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The power trim switch on a boat raises and lowers the engine. It positions the boats engine for optimum performance while underway. The power trim switch also raises the engine when transporting the boat so the prop clears the ground. The power trim switch usually is located on the throttle but may be located on the engine and/or the bow of the boat. Each of these switches is wired the same. These instructions refer to the switch at the throttle, but can be used on any switch.
Items you will need
Remove the screws in the throttle handle and remove the cover to access the trim switch. Note the position of wires before removing them from switch terminals. The middle wire is red and furnishes 12 volts to the switch at all times. The blue wire applies 12 volts to raise the engine. The green wire applies 12 volts to lower the engine. When the switch is pressed, the respective contact inside touches the red contact to receive 12 volts to function.
Remove the wires from the switch terminals with needle-nose pliers. This will isolate the switch from the circuit. Examine the switch terminals for corrosion, which could affect your readings. Remove any corrosion found using sandpaper.
Set the multimeter to the continuity check position. Troubleshoot the up position of the switch by touching the red lead to the terminal to which the red wire was connected. Touch the black lead to the terminal to which the blue wire was connected. Press the button labeled up and listen for the tone from the multimeter. If you hear a tone, the up position of the trim switch is good. If you don not hear a tone, it is bad.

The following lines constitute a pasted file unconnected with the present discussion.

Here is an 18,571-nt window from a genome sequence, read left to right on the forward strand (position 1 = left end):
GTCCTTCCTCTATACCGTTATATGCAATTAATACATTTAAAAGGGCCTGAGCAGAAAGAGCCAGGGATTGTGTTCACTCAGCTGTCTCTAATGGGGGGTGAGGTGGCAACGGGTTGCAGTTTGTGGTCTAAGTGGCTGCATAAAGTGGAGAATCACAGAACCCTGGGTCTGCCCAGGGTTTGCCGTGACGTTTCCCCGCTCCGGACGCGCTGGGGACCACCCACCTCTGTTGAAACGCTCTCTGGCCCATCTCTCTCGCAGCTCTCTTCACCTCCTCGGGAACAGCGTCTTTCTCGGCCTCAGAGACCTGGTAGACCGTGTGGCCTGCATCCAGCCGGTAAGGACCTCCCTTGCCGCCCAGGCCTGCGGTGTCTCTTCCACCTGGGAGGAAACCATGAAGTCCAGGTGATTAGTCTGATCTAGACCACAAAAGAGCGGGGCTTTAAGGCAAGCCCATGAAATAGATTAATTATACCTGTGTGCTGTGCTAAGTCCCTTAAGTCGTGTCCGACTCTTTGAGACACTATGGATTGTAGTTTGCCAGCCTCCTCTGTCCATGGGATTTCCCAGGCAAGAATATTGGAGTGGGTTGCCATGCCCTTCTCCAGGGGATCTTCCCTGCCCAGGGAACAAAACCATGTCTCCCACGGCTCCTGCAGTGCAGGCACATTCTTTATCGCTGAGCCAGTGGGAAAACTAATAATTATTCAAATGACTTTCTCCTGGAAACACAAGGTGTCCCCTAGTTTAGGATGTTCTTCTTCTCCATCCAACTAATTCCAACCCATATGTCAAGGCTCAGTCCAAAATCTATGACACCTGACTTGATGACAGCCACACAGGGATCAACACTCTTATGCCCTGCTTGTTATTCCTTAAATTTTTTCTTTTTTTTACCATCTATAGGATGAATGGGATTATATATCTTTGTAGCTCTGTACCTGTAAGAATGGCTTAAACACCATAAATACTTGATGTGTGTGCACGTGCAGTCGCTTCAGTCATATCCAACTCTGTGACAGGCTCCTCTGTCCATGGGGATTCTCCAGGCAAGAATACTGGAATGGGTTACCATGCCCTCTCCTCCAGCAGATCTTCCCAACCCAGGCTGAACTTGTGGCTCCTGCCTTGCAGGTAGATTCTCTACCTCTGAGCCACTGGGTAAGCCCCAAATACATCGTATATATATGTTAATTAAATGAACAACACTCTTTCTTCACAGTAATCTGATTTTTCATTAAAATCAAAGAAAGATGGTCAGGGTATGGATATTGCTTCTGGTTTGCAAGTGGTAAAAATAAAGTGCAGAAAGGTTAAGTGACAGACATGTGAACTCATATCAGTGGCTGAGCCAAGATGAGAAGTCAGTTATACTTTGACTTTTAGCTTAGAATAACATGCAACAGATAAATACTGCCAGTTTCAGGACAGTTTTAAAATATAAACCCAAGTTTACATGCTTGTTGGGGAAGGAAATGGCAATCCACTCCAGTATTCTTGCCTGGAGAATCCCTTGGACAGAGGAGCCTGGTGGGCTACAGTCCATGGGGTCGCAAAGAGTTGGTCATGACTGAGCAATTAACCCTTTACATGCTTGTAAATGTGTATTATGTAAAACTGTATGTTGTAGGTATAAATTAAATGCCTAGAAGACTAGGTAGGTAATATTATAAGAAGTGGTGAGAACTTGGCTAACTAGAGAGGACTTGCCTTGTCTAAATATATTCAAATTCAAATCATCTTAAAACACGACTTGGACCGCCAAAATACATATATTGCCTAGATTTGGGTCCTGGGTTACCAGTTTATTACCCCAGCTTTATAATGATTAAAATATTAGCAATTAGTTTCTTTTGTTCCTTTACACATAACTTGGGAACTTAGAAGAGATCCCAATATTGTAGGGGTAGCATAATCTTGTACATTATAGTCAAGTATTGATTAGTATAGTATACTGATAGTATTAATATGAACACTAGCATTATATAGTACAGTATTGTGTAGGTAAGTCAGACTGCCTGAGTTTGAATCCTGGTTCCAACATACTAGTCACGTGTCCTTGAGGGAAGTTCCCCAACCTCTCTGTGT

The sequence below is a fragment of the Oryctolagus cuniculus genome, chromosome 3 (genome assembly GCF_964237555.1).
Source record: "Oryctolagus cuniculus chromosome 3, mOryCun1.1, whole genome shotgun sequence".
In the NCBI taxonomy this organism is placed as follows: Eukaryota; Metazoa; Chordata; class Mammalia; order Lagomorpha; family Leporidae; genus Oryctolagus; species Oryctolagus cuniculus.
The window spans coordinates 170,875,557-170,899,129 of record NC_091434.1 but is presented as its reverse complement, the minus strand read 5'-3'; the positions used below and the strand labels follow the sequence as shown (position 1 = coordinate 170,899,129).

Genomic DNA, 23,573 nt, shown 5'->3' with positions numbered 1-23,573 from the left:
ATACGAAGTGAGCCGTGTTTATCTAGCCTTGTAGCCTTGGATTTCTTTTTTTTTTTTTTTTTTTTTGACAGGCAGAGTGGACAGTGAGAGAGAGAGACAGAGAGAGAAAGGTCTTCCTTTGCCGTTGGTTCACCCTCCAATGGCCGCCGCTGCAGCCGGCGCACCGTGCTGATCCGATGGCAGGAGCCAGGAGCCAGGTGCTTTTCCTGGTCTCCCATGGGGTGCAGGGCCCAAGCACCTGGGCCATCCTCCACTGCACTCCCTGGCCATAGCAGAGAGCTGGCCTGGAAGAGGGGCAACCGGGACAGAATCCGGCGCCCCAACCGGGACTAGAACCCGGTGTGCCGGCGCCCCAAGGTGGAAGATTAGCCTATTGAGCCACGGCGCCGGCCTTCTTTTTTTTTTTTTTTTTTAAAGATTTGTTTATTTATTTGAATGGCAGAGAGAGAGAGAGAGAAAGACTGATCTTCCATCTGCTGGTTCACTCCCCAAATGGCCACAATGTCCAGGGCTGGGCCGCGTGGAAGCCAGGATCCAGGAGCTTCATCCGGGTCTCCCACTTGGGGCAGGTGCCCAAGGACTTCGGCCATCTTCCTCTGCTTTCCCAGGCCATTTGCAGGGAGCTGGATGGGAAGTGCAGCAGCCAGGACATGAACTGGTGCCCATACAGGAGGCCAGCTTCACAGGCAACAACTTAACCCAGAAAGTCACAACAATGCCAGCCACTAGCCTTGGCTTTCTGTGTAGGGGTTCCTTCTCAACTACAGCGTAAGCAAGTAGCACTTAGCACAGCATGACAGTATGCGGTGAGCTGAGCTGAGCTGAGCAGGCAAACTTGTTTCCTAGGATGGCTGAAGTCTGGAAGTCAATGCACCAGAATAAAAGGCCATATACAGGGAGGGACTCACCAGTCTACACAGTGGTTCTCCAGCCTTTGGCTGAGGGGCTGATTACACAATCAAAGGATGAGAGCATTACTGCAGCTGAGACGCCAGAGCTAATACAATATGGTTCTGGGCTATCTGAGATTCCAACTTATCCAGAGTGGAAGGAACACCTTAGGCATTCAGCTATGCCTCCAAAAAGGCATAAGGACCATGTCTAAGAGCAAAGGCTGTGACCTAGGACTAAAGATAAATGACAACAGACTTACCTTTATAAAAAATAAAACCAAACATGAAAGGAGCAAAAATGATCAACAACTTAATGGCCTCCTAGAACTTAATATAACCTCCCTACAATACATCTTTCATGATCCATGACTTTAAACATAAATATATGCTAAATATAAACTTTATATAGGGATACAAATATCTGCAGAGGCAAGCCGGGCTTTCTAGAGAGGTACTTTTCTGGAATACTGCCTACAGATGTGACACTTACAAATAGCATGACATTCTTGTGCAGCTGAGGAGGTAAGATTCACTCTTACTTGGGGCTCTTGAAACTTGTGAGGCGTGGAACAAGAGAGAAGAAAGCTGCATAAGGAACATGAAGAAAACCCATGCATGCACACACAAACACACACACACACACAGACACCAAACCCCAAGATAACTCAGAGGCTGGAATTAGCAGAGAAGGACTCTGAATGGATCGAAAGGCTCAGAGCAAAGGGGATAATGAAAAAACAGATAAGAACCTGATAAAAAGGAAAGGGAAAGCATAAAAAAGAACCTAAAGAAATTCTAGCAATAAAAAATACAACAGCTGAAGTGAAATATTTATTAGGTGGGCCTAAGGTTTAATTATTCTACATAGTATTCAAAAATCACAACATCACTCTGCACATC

Troubleshoot the down position of the trim switch by maintaining contact between the red lead and the terminal to which the red wire was connected. Touch the black lead to the terminal to which the green wire was connected. Press the button labeled down and listen for a tone from multimeter. If you hear a tone while button is pressed, the down position of the trim switch is good. If you do not hear a tone, it is bad.
Indiana-based Ken McBroom has been writing since 2005. McBroom has written numerous articles on the outdoors. He got his start as a staff writer for "Water and Woods" magazine and has since had several articles about the outdoors published in "Midwest Outdoors," "Tri-State Outdoors" and "The Sportsman's Guide." He attended Colorado Aero Tech and holds an aircraft mechanic certificate.